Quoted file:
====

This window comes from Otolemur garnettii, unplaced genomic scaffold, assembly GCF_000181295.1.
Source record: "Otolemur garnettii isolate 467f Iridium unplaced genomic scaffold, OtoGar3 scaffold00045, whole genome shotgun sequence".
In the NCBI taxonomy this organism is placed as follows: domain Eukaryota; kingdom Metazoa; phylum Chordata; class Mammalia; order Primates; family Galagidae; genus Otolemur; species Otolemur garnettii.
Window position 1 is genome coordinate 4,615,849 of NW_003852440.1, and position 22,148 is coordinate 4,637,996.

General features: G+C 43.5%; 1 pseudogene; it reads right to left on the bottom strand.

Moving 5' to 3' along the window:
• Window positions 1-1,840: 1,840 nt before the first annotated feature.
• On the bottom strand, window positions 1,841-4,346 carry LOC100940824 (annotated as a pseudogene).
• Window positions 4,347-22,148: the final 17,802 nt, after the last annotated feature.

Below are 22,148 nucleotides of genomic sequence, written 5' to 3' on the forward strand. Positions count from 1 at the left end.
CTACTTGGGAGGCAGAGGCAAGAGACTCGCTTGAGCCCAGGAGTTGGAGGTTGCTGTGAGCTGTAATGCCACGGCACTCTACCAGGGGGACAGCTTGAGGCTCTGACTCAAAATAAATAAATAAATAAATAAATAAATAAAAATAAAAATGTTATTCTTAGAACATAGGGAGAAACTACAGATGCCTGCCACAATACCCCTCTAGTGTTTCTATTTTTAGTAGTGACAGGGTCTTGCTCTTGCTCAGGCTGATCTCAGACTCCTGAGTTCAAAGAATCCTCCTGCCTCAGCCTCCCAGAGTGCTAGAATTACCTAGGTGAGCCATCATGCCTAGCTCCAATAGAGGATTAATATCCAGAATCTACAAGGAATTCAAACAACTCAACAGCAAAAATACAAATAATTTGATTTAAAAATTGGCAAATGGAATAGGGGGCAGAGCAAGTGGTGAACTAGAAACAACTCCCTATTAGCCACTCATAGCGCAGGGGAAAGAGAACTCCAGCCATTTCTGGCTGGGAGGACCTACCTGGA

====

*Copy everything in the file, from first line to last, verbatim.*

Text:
This window comes from Otolemur garnettii, unplaced genomic scaffold, assembly GCF_000181295.1.
Source record: "Otolemur garnettii isolate 467f Iridium unplaced genomic scaffold, OtoGar3 scaffold00045, whole genome shotgun sequence".
In the NCBI taxonomy this organism is placed as follows: domain Eukaryota; kingdom Metazoa; phylum Chordata; class Mammalia; order Primates; family Galagidae; genus Otolemur; species Otolemur garnettii.
Window position 1 is genome coordinate 4,615,849 of NW_003852440.1, and position 22,148 is coordinate 4,637,996.

General features: G+C 43.5%; 1 pseudogene; it reads right to left on the bottom strand.

Moving 5' to 3' along the window:
• Window positions 1-1,840: 1,840 nt before the first annotated feature.
• On the bottom strand, window positions 1,841-4,346 carry LOC100940824 (annotated as a pseudogene).
• Window positions 4,347-22,148: the final 17,802 nt, after the last annotated feature.

Below are 22,148 nucleotides of genomic sequence, written 5' to 3' on the forward strand. Positions count from 1 at the left end.
CTACTTGGGAGGCAGAGGCAAGAGACTCGCTTGAGCCCAGGAGTTGGAGGTTGCTGTGAGCTGTAATGCCACGGCACTCTACCAGGGGGACAGCTTGAGGCTCTGACTCAAAATAAATAAATAAATAAATAAATAAATAAAAATAAAAATGTTATTCTTAGAACATAGGGAGAAACTACAGATGCCTGCCACAATACCCCTCTAGTGTTTCTATTTTTAGTAGTGACAGGGTCTTGCTCTTGCTCAGGCTGATCTCAGACTCCTGAGTTCAAAGAATCCTCCTGCCTCAGCCTCCCAGAGTGCTAGAATTACCTAGGTGAGCCATCATGCCTAGCTCCAATAGAGGATTAATATCCAGAATCTACAAGGAATTCAAACAACTCAACAGCAAAAATACAAATAATTTGATTTAAAAATTGGCAAATGGAATAGGGGGCAGAGCAAGTGGTGAACTAGAAACAACTCCCTATTAGCCACTCATAGCGCAGGGGAAAGAGAACTCCAGCCATTTCTGGCTGGGAGGACCTACCTGGA